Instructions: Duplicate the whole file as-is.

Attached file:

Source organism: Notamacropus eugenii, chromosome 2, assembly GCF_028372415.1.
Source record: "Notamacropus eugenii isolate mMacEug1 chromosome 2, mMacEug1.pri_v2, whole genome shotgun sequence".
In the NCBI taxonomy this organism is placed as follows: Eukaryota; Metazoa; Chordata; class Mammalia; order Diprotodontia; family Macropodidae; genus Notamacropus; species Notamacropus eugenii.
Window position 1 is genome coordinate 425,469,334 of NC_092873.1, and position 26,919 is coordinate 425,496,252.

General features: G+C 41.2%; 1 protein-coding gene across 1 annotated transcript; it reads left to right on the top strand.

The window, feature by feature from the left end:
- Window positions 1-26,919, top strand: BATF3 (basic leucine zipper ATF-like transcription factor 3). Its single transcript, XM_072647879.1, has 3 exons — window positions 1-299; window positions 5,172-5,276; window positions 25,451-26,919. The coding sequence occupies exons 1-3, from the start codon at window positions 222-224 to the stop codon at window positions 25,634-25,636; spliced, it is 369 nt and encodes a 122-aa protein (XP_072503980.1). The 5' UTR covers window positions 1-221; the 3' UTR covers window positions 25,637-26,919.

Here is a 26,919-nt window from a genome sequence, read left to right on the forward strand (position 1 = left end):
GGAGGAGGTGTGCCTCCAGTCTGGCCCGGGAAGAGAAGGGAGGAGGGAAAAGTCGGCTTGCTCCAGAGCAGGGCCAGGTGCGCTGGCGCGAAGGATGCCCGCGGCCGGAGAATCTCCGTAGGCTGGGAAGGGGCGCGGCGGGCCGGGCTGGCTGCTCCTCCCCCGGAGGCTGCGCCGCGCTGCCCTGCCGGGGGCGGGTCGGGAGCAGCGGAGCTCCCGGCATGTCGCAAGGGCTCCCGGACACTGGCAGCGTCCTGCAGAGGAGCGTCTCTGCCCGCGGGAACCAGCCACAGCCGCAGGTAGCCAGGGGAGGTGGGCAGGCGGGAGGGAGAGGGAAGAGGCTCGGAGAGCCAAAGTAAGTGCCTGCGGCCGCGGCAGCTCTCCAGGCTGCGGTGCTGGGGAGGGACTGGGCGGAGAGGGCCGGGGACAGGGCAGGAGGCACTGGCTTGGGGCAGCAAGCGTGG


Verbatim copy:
Source organism: Notamacropus eugenii, chromosome 2, assembly GCF_028372415.1.
Source record: "Notamacropus eugenii isolate mMacEug1 chromosome 2, mMacEug1.pri_v2, whole genome shotgun sequence".
In the NCBI taxonomy this organism is placed as follows: Eukaryota; Metazoa; Chordata; class Mammalia; order Diprotodontia; family Macropodidae; genus Notamacropus; species Notamacropus eugenii.
Window position 1 is genome coordinate 425,469,334 of NC_092873.1, and position 26,919 is coordinate 425,496,252.

General features: G+C 41.2%; 1 protein-coding gene across 1 annotated transcript; it reads left to right on the top strand.

The window, feature by feature from the left end:
- Window positions 1-26,919, top strand: BATF3 (basic leucine zipper ATF-like transcription factor 3). Its single transcript, XM_072647879.1, has 3 exons — window positions 1-299; window positions 5,172-5,276; window positions 25,451-26,919. The coding sequence occupies exons 1-3, from the start codon at window positions 222-224 to the stop codon at window positions 25,634-25,636; spliced, it is 369 nt and encodes a 122-aa protein (XP_072503980.1). The 5' UTR covers window positions 1-221; the 3' UTR covers window positions 25,637-26,919.

Here is a 26,919-nt window from a genome sequence, read left to right on the forward strand (position 1 = left end):
GGAGGAGGTGTGCCTCCAGTCTGGCCCGGGAAGAGAAGGGAGGAGGGAAAAGTCGGCTTGCTCCAGAGCAGGGCCAGGTGCGCTGGCGCGAAGGATGCCCGCGGCCGGAGAATCTCCGTAGGCTGGGAAGGGGCGCGGCGGGCCGGGCTGGCTGCTCCTCCCCCGGAGGCTGCGCCGCGCTGCCCTGCCGGGGGCGGGTCGGGAGCAGCGGAGCTCCCGGCATGTCGCAAGGGCTCCCGGACACTGGCAGCGTCCTGCAGAGGAGCGTCTCTGCCCGCGGGAACCAGCCACAGCCGCAGGTAGCCAGGGGAGGTGGGCAGGCGGGAGGGAGAGGGAAGAGGCTCGGAGAGCCAAAGTAAGTGCCTGCGGCCGCGGCAGCTCTCCAGGCTGCGGTGCTGGGGAGGGACTGGGCGGAGAGGGCCGGGGACAGGGCAGGAGGCACTGGCTTGGGGCAGCAAGCGTGG